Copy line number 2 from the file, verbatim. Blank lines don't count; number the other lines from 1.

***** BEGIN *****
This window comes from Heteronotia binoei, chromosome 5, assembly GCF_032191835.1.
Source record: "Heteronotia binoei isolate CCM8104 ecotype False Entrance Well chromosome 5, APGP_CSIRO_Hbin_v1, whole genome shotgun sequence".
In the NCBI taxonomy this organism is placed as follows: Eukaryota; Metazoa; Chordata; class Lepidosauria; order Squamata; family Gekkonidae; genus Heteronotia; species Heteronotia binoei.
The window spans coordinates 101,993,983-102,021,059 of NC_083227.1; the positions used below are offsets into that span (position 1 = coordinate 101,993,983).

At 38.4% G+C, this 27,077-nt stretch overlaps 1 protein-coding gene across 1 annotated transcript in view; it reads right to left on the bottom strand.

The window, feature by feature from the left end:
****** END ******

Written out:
Source record: "Heteronotia binoei isolate CCM8104 ecotype False Entrance Well chromosome 5, APGP_CSIRO_Hbin_v1, whole genome shotgun sequence".